The festive atmosphere on holiday cruises, all twinkling lights and Santa cheer, is a big draw for families with kids, and ships routinely sail at full capacity. Minors under age 21 often make up one third of the passenger load -- we're talking in the neighborhood of 1,000-plus kids -- on the biggest ships of Carnival, Royal Caribbean, Norwegian and Disney, lines that don't routinely restrict the number of minors booked on any particular cruise.But what's festive for families with kids can be a nightmare for those seeking a more peaceful, relaxed and child-free ambiance.
Though the vast majority are well behaved, rambunctious kids can spoil a cruise -- during the holidays or any other school vacation time -- for everyone. One of the most contentious issues on Cruise Critic's message boards is that of kids-run-amok; community members report on fist fights, excessive profanity, elevator "games," stairwell hang-outs, and deck-chair-tossing contests (they hurl them overboard).
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For the child-free seeking to sail on a holiday voyage, there are two points to keep in mind when selecting a cruise line and a cruise ship. First:
Cruise lines say they are cracking down on troublemakers with roving uniformed security guards who keep an extra eye on younger passengers. Many have developed a three-step program; if a child is problematic, parents first get a warning. Next occurrence? There's a meeting with a security officer and/or the hotel director. The family might even be required to sit down with the captain. And, finally, if there's no improvement, cruise lines such as Royal Caribbean, Carnival and Norwegian say they will disembark the family at the next port of call -- at the passengers' expense.
Some cruise lines are going a step further and taking a more positive, pro-active approach, which targets teens in particular. "Teens have and always will be a rather difficult group to cater to," says Kieron Buffery, a cruise director on Norwegian's Norwegian Dawn. "Some teens get right into the program but some just want to do their own thing and hang out in stairs! This is a challenge we face from time to time, but we are always striving to cater to this age group."
If you're skeptical that child-management strategies will successfully rein in troublemakers, we suggest this key tip: Avoid a family-focused cruise altogether. Some additional hints:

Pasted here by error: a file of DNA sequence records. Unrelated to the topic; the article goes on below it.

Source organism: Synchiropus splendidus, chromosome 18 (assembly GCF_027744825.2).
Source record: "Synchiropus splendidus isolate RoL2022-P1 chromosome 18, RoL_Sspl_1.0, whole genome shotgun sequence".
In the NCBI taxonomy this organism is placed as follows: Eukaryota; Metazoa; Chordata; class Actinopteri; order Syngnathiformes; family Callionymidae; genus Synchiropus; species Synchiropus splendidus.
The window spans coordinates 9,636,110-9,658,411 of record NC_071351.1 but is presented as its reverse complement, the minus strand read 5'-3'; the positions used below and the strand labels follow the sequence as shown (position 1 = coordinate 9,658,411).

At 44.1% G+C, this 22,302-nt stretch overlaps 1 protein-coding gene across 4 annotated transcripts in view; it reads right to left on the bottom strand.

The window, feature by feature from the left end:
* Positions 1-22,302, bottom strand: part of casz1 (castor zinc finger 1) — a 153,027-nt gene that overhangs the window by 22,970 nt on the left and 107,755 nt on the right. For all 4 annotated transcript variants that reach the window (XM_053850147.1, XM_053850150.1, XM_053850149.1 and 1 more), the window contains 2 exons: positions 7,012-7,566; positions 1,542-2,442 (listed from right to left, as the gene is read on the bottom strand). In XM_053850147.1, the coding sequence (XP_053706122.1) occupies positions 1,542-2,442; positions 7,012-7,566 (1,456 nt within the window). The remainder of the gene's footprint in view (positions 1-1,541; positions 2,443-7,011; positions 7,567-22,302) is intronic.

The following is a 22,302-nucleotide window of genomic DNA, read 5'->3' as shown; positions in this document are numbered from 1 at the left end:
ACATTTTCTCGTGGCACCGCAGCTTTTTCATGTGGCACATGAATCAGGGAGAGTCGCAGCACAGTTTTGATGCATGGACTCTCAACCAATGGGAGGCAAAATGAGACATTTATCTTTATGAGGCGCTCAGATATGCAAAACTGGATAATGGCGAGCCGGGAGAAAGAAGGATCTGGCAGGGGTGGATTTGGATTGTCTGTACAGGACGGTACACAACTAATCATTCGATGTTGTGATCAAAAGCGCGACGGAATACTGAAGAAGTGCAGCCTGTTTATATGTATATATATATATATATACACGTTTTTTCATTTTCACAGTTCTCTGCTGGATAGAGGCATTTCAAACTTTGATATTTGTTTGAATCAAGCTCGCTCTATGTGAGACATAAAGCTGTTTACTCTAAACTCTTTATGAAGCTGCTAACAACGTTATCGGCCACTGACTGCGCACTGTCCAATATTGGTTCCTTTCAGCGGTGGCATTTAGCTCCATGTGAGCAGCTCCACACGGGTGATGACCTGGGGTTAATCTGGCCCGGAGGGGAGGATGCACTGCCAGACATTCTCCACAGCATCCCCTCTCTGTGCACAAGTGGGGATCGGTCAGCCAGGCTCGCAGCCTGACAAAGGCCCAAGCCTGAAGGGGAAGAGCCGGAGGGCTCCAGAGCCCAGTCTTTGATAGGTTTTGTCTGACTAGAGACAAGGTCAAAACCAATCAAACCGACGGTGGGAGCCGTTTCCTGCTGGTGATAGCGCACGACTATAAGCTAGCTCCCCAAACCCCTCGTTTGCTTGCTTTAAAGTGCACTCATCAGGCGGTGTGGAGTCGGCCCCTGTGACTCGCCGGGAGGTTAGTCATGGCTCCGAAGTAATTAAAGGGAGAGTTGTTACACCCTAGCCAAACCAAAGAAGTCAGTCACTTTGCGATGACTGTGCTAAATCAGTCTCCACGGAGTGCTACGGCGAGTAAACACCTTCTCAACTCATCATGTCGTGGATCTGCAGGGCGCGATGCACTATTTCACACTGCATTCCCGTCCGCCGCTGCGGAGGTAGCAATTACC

Across the board, smaller ships attract fewer families; you can expect a handful, but there will hardly be enough to change the atmosphere. The intimate ships of high-end lines like Silversea, Seabourn, SeaDream Yacht Club and Regent Seven Seas Cruises are genteel, dignified and geared to adults (and also among cruise-dom's most expensive voyages). While there may be kid-oriented facilities to some extent, these lines will never attract "the masses."
The Caribbean, Mediterranean and Canary Islands are family central -- so go elsewhere. And there's plenty of choice. During the holiday months of November and December cruise lines base ships in other appealing regions of the world as well, namely the Far East, South Pacific, Hawaii, and even Antarctica. Norwegian, Princess, Holland America, Celebrity, Royal Caribbean, Star Clippers, Regent, Silversea, Seabourn, Windstar and Crystal are among the cruise lines to offer more off-the-track itineraries during the holiday season.
Families tend to take week-long or shorter cruises. Choose a longer itinerary, and you're pretty much guaranteed to be sailing with few kids. If you're set on the Caribbean, choose a 10- or 11-night itinerary, particularly those that include a partial Panama Canal transit.
Often, older vessels in the fleets of major cruise lines attract a more senior (and less young-family-oriented) passenger base. That's primarily because kid facilities are usually limited on the smaller of the mass-market vessels and also because they often sail longer, more exotic itineraries. Among the pretty safe bets in this category are Princess and Holland America
Making the Best of the Big Newer Ships?
Then upgrade to suites for a more intimate experience, and book tables at ship's alternative restaurants. In particular, good choices include Celebrity's Millennium- and Solstice-class ships, for instance, which offer significant pampering amenities in the highest category staterooms and fabulous restaurants -- if the cover charge doesn't deter you. On Norwegian's newest ships, the lavish Garden Villa suites -- with three bedrooms, huge patio, dining room, grand piano and oceanview bathroom -- offer little reason to stray. At the very least, try to book a verandah cabin for some outdoor privacy and take advantage of room service.
--Updated by Erica Silverstein, Senior Editor